How Generalizable Is Your Experiment? An Index for Comparing Experimental Samples and Populations

Elizabeth Tipton*

*Corresponding author for this work

Research output: Contribution to journalArticlepeer-review

45 Scopus citations

Abstract

Although a large-scale experiment can provide an estimate of the average causal impact for a program, the sample of sites included in the experiment is often not drawn randomly from the inference population of interest. In this article, we provide a generalizability index that can be used to assess the degree of similarity between the sample of units in an experiment and one or more inference populations on a set of selected covariates. The index takes values between 0 and 1 and indicates both when a sample is like a miniature of the population and how well reweighting methods may perform when differences exist. Results of simulation studies are provided that develop rules of thumb for interpretation as well as an example.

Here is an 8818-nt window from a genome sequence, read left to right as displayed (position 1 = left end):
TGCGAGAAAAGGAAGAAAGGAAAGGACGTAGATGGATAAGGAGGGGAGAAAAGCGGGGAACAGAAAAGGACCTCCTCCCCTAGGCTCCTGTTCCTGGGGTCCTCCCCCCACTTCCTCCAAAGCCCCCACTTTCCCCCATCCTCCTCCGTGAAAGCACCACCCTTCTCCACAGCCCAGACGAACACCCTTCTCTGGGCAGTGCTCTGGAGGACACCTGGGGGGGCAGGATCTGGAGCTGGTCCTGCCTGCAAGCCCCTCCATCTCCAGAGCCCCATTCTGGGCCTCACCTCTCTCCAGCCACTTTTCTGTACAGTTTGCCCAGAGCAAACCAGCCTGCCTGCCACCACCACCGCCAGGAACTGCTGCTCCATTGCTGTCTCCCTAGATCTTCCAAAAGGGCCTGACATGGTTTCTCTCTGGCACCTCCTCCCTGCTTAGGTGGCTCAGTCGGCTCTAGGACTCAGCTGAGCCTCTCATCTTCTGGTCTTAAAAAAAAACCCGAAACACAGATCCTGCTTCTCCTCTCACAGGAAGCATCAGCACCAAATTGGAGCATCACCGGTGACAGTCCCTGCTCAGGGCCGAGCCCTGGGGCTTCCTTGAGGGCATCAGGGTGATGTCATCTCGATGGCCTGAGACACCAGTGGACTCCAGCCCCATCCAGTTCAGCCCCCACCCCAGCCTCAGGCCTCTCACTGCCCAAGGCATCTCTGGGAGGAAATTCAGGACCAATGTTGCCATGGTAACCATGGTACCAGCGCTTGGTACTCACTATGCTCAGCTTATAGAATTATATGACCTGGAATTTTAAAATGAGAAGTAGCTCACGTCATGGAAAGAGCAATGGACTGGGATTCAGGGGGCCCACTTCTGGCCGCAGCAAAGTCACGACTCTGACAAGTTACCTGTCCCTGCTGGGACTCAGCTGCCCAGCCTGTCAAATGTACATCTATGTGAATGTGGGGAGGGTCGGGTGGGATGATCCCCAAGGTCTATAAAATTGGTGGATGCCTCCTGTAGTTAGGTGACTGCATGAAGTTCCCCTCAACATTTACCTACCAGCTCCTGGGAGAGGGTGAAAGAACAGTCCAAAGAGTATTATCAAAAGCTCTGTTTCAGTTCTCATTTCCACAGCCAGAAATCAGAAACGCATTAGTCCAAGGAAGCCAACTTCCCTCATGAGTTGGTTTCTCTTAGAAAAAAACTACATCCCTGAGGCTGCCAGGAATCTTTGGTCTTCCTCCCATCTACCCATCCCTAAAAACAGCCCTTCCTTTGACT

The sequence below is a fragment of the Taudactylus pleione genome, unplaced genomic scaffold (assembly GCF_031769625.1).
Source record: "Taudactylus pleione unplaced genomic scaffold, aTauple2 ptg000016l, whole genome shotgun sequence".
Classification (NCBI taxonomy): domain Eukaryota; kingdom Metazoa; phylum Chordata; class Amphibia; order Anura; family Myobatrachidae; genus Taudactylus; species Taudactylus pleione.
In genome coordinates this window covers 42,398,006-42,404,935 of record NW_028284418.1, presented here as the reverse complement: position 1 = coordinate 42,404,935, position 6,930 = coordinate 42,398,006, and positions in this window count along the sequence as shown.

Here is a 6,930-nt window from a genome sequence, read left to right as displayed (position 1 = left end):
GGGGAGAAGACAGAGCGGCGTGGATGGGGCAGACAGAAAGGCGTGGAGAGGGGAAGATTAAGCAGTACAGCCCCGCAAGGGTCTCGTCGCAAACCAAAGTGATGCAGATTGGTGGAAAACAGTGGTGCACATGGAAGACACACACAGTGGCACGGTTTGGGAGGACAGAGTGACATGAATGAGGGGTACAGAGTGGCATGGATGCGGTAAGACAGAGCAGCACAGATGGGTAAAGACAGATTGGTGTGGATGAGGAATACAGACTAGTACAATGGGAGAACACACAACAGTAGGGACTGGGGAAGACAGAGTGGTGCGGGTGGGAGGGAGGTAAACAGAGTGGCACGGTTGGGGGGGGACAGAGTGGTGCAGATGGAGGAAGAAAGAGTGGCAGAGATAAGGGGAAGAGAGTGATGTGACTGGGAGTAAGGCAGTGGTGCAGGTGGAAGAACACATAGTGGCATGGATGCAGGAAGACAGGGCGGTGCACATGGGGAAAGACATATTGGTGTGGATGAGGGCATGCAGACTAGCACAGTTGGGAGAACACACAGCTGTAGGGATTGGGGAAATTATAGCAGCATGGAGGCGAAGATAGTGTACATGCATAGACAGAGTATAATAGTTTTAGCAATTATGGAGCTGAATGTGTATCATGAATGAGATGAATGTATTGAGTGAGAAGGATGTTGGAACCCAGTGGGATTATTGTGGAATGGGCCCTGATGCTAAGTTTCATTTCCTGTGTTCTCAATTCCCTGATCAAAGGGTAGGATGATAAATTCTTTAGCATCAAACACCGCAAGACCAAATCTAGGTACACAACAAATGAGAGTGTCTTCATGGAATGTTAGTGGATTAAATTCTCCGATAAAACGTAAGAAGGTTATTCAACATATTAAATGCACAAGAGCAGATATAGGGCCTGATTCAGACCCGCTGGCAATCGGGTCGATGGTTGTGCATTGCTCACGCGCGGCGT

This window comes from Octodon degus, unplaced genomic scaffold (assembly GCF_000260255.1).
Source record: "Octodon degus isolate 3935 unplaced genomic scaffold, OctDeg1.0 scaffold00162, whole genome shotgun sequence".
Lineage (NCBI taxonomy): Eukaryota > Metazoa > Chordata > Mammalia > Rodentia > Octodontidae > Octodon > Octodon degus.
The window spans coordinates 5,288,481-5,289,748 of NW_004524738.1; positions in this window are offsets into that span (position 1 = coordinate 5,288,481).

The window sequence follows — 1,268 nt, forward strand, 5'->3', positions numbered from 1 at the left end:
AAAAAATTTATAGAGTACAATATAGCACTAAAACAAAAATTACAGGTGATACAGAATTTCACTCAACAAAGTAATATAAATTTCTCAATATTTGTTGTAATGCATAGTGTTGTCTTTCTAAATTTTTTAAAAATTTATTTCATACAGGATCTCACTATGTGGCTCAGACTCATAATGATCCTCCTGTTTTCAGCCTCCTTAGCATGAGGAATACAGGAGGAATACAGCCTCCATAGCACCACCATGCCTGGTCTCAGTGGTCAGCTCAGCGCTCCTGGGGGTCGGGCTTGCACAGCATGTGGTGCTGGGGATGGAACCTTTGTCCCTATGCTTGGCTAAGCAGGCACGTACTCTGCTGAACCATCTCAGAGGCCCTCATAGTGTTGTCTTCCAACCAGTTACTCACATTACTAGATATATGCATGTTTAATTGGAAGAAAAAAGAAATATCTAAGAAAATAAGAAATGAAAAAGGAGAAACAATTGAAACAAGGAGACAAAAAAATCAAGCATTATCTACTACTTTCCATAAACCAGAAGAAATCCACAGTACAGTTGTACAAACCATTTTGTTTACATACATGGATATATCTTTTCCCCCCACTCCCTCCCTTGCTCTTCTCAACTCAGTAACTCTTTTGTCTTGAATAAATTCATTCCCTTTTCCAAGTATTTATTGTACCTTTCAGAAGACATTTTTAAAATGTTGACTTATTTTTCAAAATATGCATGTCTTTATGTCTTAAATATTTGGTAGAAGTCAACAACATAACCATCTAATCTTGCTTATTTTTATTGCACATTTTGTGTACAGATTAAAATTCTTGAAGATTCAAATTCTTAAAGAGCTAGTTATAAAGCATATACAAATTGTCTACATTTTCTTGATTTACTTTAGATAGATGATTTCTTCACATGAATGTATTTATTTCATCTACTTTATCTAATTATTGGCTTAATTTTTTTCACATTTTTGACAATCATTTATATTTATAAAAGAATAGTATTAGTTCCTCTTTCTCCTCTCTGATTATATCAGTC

Original languageEnglish (US)
Pages (from-to)478-501
Number of pages24
JournalJournal of Educational and Behavioral Statistics
Volume39
Issue number6
DOIs
StatePublished - Dec 20 2014

Keywords

  • causal inference
  • experiment
  • external validity
  • generalizability
  • index

ASJC Scopus subject areas

  • Education
  • Social Sciences (miscellaneous)

Fingerprint Dive into the research topics of 'How Generalizable Is Your Experiment? An Index for Comparing Experimental Samples and Populations'. Together they form a unique fingerprint.

Cite this